Friday, July 17, 2009

The cloud gets up close and personal

Can you fit a cloud on your laptop?

Probably not.

But you can mock up basic cloud services, such as those for a shopping cart application, on your PC so you can see how the Web app you are working on will interact when it eventually reaches out and touches the real cloud, says says Chris Kraus, product manager for iTKO, the testing software vendor, which offers tooling for recording or mocking cloud services.

He sees growing interest among customers for the personal cloud concept, allowing developers to code and test Web applications that will eventually interact with services in the cloud. Cloud services on a PC provide two major advantages for developers during coding and testing, he says. [Disclosure: iTKO is a sponsor of BriefingsDirect podcasts].

First, the developer working on a cloud application is free to work anywhere, anytime regardless of whether the real cloud services are available or accessible. If a cloud service for a shopping cart is down for some reason, developers are not impacted since their version of the service is on their laptop. They can also code when they are on a plane, or in another environment with no access to the cloud.

Second, although this is probably first in the minds of budget conscious IT managers, the developer is not running up charges for accessing the cloud services, Kraus says.

“If the services are hosted on a cloud from a third party and I have to maintain physical

What developers could use is a Personal Cloud that would allow them to configure their local environment in multiple ways and take it with them wherever they go

connectivity, I have to pay to do that,” he said. “If I have a personal cloud on my desktop, I can take development offline, interact with those services, make sure my HTML is tight, and do all the stuff that is important to me. Then I point it to the real cloud and actually get the development up.”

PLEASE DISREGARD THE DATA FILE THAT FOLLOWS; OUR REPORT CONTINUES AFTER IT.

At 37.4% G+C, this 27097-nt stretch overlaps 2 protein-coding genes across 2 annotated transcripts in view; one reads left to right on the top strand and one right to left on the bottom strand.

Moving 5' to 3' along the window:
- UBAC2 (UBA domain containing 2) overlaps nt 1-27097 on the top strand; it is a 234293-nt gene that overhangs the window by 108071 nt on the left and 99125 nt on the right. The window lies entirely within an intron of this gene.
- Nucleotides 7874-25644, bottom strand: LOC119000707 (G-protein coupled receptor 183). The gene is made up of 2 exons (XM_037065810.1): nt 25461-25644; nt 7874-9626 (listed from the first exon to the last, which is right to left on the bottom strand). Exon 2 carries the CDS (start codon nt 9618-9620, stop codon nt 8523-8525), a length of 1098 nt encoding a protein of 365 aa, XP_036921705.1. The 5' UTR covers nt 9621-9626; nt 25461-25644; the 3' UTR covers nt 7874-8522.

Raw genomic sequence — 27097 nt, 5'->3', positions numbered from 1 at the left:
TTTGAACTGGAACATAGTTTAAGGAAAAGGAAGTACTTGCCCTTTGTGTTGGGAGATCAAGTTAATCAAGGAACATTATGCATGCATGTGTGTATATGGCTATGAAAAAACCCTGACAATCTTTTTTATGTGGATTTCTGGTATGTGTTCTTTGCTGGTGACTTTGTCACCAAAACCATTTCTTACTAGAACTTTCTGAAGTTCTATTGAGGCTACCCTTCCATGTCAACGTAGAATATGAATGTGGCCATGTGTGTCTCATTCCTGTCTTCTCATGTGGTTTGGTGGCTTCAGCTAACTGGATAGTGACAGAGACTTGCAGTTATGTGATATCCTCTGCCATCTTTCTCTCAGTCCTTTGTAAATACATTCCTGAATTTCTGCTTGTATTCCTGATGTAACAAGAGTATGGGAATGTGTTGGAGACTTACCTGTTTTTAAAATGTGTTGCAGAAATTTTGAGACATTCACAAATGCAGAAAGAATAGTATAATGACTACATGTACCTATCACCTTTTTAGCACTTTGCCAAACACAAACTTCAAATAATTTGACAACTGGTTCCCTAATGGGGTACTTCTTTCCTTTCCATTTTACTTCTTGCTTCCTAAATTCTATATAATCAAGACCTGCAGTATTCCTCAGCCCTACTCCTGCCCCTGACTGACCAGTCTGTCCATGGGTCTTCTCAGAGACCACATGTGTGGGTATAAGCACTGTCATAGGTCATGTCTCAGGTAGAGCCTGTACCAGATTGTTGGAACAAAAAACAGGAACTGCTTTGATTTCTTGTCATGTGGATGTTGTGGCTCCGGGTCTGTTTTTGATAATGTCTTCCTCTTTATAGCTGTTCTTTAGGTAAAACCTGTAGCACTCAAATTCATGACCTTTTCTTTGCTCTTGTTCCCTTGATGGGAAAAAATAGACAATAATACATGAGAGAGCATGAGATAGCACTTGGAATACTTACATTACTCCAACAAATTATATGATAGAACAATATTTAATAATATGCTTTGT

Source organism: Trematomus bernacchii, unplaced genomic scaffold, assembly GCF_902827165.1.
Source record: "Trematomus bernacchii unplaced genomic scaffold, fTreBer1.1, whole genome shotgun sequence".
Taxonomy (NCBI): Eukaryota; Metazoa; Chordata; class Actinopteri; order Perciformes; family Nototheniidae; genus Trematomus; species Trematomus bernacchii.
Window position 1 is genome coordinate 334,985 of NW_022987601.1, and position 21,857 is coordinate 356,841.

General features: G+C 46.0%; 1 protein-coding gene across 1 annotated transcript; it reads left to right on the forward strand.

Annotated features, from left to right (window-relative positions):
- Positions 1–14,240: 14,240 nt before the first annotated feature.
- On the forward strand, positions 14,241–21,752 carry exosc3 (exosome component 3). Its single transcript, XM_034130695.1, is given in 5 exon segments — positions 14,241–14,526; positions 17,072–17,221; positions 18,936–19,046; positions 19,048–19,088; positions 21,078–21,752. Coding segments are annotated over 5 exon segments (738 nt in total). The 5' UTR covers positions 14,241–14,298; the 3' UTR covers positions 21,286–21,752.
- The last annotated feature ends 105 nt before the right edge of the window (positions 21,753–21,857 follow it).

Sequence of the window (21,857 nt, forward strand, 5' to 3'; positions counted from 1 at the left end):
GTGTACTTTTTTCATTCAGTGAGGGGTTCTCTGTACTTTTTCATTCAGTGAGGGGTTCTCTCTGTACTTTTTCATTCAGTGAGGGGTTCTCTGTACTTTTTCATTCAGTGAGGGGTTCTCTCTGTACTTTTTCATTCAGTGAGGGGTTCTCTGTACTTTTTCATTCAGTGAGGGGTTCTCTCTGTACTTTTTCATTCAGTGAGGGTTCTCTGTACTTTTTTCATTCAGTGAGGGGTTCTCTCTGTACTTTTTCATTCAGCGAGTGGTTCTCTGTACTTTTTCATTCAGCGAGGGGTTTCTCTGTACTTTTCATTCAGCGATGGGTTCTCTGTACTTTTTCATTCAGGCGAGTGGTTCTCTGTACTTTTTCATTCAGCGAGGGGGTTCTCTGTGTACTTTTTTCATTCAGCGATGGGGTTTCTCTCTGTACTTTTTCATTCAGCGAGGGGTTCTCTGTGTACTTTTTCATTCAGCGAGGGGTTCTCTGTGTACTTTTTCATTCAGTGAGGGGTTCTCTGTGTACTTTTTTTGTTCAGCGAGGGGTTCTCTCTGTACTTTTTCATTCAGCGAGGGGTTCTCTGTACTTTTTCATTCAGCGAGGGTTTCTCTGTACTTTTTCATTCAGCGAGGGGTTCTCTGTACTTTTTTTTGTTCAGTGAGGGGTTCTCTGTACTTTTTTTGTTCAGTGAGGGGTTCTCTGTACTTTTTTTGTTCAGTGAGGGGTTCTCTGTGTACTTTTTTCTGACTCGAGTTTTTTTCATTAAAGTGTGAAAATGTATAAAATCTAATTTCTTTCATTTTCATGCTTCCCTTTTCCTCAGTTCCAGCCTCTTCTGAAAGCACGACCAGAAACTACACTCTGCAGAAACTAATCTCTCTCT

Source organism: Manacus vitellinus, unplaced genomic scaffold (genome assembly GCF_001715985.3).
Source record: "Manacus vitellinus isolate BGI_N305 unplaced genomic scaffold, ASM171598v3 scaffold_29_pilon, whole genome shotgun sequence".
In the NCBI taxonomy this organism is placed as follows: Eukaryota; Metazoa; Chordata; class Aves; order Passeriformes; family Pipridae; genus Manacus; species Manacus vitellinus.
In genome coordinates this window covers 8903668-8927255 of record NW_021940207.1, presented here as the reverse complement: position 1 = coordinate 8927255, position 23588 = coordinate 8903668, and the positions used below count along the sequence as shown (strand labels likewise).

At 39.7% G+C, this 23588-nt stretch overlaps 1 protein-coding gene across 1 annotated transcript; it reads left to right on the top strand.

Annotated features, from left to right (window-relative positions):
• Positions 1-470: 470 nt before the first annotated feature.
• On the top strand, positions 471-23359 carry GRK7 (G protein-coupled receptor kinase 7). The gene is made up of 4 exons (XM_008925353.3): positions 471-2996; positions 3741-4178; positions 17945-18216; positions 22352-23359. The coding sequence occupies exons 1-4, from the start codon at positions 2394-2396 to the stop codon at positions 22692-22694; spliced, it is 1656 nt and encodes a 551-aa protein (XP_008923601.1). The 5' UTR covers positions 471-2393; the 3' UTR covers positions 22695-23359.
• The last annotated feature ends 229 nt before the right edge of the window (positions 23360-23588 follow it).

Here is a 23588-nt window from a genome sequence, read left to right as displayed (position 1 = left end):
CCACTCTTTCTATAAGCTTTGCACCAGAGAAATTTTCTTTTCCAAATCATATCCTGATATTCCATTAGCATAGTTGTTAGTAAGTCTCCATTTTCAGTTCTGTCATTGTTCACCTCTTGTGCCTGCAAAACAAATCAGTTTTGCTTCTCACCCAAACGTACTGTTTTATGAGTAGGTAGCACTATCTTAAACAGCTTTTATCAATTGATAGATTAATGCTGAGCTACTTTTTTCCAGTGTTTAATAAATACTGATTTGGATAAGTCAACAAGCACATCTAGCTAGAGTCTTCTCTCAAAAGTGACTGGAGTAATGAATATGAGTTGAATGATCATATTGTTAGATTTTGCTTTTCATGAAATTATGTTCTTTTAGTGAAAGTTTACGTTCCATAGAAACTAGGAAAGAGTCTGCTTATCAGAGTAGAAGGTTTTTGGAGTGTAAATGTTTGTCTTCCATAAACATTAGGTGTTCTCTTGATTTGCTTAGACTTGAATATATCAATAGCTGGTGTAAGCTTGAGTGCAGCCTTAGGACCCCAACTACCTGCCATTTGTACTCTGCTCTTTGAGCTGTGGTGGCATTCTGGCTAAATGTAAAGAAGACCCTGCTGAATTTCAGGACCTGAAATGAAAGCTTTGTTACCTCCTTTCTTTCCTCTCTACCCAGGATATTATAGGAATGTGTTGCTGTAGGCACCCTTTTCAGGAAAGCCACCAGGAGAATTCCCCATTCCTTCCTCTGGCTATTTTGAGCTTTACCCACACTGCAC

Mike Gualtieri, senior analyst at Forrester Research, also sees value in the personal cloud concept.

In a recent post on his blog, Developers Need A Personal Cloud, the analyst also sees the value, in terms of portability.

“What developers could use is a Personal Cloud that would allow them to configure their local environment in multiple ways and take it with them wherever they go,” he writes. “I know this sounds like virtualization and it is to some extent, but extend PC virtualization with cloud concepts and you get the Personal Cloud.”

One commenter on Gualtieri’s blog suggests this concept might be dubbed "local virtualization."

I had an intriguing chat with HP's Jeff Meyers and iTKO chief scientist and co-founder John Michelsen last month at HP's Software Universe conference. The confluence of SaaS and cloud with application development and the test phase is changing rapidly, we observed.

Compressing the test phase into the development and production becomes more feasible. And as virtualization becomes more common, building an application or service in its own runtime stack bubble from inception to sunset starts to make sense. OSGi fits into the vision nicely.

And while we're combining all the elements of an application and platform from cradle to grave, why not tune the whole package before, during and after development too ... then load the entire package as a portable cloud-supported production unit?

Now, that's a "personal" cloud (I prefer cloud service nodule), but with high service performance output, and far less time in cost in the total lifecycle. Higher overall quality too. What do you think?

BriefingsDirect contributor Rich Seeley provided research and editorial assistance on this post. He can be reached at

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